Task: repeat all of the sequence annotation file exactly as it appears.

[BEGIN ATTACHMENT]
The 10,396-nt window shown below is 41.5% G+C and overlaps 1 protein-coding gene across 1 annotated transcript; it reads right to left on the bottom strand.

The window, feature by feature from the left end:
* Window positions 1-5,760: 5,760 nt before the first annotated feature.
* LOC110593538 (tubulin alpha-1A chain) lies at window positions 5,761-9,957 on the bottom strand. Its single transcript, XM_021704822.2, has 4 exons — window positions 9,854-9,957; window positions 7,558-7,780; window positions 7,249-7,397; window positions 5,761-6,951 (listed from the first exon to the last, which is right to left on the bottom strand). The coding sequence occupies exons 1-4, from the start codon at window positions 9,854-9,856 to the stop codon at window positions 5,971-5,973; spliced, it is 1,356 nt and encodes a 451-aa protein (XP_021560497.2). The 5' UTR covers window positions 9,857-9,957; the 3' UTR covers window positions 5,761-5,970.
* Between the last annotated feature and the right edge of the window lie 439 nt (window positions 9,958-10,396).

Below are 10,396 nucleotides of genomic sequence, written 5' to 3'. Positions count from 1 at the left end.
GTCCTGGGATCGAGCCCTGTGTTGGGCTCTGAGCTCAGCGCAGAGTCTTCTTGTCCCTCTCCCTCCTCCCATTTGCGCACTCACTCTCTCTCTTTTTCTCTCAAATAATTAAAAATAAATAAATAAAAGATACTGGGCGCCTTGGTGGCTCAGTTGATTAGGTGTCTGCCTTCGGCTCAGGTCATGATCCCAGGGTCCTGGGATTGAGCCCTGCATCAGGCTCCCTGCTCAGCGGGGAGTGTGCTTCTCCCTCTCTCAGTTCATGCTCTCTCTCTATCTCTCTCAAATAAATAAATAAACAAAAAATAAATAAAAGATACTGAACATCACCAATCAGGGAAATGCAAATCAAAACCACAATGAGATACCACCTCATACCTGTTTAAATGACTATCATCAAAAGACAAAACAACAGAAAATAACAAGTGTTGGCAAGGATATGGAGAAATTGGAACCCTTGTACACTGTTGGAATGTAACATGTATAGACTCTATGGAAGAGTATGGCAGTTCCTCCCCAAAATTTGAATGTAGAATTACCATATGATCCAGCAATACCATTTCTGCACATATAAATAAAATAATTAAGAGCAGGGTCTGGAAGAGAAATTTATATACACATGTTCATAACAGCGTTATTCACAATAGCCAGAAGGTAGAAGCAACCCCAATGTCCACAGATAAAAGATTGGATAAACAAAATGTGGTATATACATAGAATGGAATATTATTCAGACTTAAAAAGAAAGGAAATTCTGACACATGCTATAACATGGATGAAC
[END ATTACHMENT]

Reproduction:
The 10,396-nt window shown below is 41.5% G+C and overlaps 1 protein-coding gene across 1 annotated transcript; it reads right to left on the bottom strand.

The window, feature by feature from the left end:
* Window positions 1-5,760: 5,760 nt before the first annotated feature.
* LOC110593538 (tubulin alpha-1A chain) lies at window positions 5,761-9,957 on the bottom strand. Its single transcript, XM_021704822.2, has 4 exons — window positions 9,854-9,957; window positions 7,558-7,780; window positions 7,249-7,397; window positions 5,761-6,951 (listed from the first exon to the last, which is right to left on the bottom strand). The coding sequence occupies exons 1-4, from the start codon at window positions 9,854-9,856 to the stop codon at window positions 5,971-5,973; spliced, it is 1,356 nt and encodes a 451-aa protein (XP_021560497.2). The 5' UTR covers window positions 9,857-9,957; the 3' UTR covers window positions 5,761-5,970.
* Between the last annotated feature and the right edge of the window lie 439 nt (window positions 9,958-10,396).

Below are 10,396 nucleotides of genomic sequence, written 5' to 3'. Positions count from 1 at the left end.
GTCCTGGGATCGAGCCCTGTGTTGGGCTCTGAGCTCAGCGCAGAGTCTTCTTGTCCCTCTCCCTCCTCCCATTTGCGCACTCACTCTCTCTCTTTTTCTCTCAAATAATTAAAAATAAATAAATAAAAGATACTGGGCGCCTTGGTGGCTCAGTTGATTAGGTGTCTGCCTTCGGCTCAGGTCATGATCCCAGGGTCCTGGGATTGAGCCCTGCATCAGGCTCCCTGCTCAGCGGGGAGTGTGCTTCTCCCTCTCTCAGTTCATGCTCTCTCTCTATCTCTCTCAAATAAATAAATAAACAAAAAATAAATAAAAGATACTGAACATCACCAATCAGGGAAATGCAAATCAAAACCACAATGAGATACCACCTCATACCTGTTTAAATGACTATCATCAAAAGACAAAACAACAGAAAATAACAAGTGTTGGCAAGGATATGGAGAAATTGGAACCCTTGTACACTGTTGGAATGTAACATGTATAGACTCTATGGAAGAGTATGGCAGTTCCTCCCCAAAATTTGAATGTAGAATTACCATATGATCCAGCAATACCATTTCTGCACATATAAATAAAATAATTAAGAGCAGGGTCTGGAAGAGAAATTTATATACACATGTTCATAACAGCGTTATTCACAATAGCCAGAAGGTAGAAGCAACCCCAATGTCCACAGATAAAAGATTGGATAAACAAAATGTGGTATATACATAGAATGGAATATTATTCAGACTTAAAAAGAAAGGAAATTCTGACACATGCTATAACATGGATGAAC